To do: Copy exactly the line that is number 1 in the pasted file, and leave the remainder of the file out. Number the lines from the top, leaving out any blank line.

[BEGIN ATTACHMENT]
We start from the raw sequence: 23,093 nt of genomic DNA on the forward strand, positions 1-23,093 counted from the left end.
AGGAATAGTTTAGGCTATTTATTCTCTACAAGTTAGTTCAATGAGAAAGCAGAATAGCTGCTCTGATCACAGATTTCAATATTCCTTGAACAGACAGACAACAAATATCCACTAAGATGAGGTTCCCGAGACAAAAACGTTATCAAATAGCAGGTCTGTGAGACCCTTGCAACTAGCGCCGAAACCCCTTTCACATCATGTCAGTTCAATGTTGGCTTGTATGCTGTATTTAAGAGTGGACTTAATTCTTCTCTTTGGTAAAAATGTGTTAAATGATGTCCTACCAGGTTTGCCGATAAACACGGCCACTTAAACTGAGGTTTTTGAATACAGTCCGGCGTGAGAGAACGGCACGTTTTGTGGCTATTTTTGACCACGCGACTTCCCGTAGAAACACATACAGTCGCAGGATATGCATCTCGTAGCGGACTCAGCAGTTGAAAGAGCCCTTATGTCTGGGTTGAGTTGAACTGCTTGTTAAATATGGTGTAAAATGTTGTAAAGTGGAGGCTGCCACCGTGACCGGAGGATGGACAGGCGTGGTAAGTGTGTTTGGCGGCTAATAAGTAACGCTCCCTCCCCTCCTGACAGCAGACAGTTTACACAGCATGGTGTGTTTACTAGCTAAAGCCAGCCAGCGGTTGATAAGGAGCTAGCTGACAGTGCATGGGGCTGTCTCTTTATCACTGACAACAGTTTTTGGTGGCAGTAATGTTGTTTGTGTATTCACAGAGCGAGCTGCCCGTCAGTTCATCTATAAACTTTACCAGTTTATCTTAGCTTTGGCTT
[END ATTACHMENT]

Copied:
We start from the raw sequence: 23,093 nt of genomic DNA on the forward strand, positions 1-23,093 counted from the left end.